“We’ll fix it, though,” Jackson said on November 11, after finishing 26-for-43 for 238 yards, a touchdown and an interception against the Dolphins. “We have a lot of games left in the season. were good.”
Two years ago, killing Jackson was like playing with fire—and the defensive coordinators got a hell of a lot more in control than just controlling the burn. Despite subpar accuracy (57.8%), Jackson threw 20 touchdown passes and only two interceptions and made the most of his perfection with a 113.2 passer rating. His EPA against Blitz during his Most Valuable Player-winning season: 34.86, one of the NFL’s highest points.
The defense seemed to be learning its lesson. Jackson was blitzed less frequently in 2020 (22.2% of drop-backs) than in 2019 (26.4%). His accuracy against pressure improved, as has happened again this year, but his big play rate stagnated. He threw just six touchdowns. His passer rating dropped to 94.2.
Last week, the Dolphins decided to test Jackson’s presnap commands and midplay processing with brutal repetition. Their foreign blitz was ripped off by the pressure playbook of Ravens defensive coordinator Don “Wink” Martindale. To free up outside crowds, Miami defenders often engage inner linemen before “popping”, falling into zone coverage discouraging shallow routes in between.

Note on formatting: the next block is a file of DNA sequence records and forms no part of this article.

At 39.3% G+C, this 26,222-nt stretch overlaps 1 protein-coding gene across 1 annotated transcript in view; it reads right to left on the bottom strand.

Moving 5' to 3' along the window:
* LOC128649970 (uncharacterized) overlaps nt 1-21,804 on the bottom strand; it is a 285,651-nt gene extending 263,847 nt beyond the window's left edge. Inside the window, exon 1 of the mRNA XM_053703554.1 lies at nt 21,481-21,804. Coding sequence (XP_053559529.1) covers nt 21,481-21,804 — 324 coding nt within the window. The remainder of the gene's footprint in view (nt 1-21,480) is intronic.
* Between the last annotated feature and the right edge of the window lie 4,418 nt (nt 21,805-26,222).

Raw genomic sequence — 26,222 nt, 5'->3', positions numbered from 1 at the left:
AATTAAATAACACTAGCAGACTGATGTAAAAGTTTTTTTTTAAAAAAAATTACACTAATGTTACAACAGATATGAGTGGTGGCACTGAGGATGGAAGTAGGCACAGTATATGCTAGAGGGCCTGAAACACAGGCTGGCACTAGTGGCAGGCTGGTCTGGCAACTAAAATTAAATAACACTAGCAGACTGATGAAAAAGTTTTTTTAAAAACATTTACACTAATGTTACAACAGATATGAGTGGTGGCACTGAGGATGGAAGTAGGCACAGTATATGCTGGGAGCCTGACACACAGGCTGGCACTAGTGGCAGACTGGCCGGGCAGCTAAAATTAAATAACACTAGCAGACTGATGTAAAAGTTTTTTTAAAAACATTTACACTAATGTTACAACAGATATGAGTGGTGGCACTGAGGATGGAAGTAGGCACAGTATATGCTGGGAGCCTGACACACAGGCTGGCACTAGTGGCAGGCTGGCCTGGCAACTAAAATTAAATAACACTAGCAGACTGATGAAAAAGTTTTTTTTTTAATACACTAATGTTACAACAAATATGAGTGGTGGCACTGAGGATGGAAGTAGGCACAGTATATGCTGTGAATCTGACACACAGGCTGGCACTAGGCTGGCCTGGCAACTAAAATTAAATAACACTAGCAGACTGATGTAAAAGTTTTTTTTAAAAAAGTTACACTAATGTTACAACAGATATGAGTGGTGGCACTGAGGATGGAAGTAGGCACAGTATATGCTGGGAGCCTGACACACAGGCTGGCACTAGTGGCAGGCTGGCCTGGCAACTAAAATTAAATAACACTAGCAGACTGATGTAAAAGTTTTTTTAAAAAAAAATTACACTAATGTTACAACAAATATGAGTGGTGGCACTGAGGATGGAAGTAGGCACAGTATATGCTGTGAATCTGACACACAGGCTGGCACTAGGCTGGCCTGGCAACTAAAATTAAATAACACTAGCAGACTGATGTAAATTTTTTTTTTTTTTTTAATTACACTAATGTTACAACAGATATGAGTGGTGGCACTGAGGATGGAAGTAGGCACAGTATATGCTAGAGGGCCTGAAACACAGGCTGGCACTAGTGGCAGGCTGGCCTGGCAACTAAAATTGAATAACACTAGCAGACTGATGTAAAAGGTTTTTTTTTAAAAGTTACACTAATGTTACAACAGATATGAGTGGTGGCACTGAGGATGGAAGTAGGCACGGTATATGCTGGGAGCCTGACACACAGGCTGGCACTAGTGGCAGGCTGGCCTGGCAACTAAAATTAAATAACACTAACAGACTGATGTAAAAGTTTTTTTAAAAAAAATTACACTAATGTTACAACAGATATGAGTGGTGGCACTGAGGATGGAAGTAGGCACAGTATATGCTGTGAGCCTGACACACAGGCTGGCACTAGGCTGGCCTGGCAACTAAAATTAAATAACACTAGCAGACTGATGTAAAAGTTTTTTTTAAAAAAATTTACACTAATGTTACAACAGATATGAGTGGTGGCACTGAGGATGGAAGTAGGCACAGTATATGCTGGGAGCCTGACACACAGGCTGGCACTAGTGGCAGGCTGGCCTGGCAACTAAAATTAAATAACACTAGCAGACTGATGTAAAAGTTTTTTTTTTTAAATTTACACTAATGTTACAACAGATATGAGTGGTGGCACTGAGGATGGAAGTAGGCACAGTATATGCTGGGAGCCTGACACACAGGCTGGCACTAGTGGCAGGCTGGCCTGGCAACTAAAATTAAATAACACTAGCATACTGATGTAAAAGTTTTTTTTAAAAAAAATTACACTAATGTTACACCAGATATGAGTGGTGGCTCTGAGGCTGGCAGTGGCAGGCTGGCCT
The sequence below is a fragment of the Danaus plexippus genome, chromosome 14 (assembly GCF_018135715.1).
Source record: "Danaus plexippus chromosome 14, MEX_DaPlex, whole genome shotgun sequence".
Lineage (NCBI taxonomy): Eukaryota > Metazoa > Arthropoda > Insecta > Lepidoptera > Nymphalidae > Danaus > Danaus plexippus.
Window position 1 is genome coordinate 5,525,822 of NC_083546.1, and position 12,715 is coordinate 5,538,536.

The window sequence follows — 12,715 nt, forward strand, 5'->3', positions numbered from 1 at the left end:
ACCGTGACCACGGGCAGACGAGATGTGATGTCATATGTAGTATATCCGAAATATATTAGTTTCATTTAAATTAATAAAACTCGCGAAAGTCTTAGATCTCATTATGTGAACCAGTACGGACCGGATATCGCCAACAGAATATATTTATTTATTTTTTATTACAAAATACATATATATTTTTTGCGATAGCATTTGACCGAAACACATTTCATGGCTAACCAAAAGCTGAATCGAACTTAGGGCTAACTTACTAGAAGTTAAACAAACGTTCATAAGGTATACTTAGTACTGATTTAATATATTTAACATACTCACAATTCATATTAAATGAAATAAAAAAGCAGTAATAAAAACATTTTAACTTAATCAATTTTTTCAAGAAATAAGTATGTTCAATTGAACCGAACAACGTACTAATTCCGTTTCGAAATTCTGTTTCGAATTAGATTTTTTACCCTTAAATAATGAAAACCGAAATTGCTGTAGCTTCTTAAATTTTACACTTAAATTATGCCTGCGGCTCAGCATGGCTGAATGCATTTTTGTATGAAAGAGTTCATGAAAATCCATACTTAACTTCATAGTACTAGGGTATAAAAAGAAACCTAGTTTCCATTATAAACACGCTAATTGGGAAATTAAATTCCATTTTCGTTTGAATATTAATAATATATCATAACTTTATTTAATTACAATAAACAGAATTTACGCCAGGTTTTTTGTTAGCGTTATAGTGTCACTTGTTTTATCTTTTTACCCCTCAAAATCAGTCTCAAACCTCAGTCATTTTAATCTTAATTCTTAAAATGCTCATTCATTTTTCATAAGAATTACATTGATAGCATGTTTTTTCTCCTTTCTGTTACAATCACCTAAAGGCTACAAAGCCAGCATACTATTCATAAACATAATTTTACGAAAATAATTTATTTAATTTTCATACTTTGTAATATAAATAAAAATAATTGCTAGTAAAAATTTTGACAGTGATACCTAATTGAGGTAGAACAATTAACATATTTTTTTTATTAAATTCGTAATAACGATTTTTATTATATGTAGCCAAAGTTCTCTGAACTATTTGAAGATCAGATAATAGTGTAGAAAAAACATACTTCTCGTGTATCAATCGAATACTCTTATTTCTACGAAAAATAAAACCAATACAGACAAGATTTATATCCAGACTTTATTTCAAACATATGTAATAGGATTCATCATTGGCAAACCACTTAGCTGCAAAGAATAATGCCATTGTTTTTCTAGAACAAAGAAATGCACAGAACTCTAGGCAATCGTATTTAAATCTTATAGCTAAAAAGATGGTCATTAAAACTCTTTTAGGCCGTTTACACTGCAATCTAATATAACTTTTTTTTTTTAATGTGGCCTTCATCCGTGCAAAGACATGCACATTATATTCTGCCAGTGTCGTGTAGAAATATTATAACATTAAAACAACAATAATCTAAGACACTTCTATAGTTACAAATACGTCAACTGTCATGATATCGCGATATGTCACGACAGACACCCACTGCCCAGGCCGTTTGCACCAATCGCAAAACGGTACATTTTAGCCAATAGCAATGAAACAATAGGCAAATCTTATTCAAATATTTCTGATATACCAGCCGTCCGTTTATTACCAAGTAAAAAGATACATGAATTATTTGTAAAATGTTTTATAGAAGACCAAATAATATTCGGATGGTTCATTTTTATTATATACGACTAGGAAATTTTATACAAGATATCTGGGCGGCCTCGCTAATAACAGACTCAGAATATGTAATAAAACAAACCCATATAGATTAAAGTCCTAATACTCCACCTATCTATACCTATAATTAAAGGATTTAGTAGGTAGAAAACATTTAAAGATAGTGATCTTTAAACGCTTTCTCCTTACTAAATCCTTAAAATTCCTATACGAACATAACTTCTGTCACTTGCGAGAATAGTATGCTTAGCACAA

When the Ravens had screens against the blitz, they rarely acted—sometimes where the Dolphins pitched their defensive backs, said tight end Mark Andrews, and sometimes “poppers” to rally the ball. reason. In a handful of pass plays, the Ravens missed the block. Other times, Jackson’s internal clock was slightly slower.
“Pass Pro[tection] There is clearly something that is a constant pursuit of our runs blocking and everything we do,” said Roman. “We’re trying to make it better all the time. When it comes to defense vs. pressure and attack, it all depends. It’s kind of a math game. And once you solve the math problem If you do, it becomes a technique and a game to stop the boys. So I would say overall, it was pretty good in that game, actually, overall. I mean, they had some free runners that — We just have to get the ball out.”
The Ravens can’t get away with turning the corner. Patrick Macery (ankle), the team’s top offensive tackle this season, returned to practice this week to help stabilize the right side of the line. If wide receiver Marquis “Hollywood” Brown (thigh) plays on Sunday, Jackson should have his top three wide receivers available for just the second time this season. Some of the big drama might discourage the kind of security attacks that Miami weaponized in Week 10.
This week Harbaugh welcomed the opportunity to beat the pressure look, saying that the Ravens have “some great answers” to the Cover 0 look. As he said on Monday, “Live by the sword, die by the sword.” Considering Chicago’s blazing, mediocre defense—number 23 in overall efficiency according to Football Outsiders—the Bears’ coaches may feel the same way.
“In general, if people want to throw dice, you have to let them play, or you keep watching it,” Roman said.
Sunday, 1 p.m.
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Line: 4 . by Ravens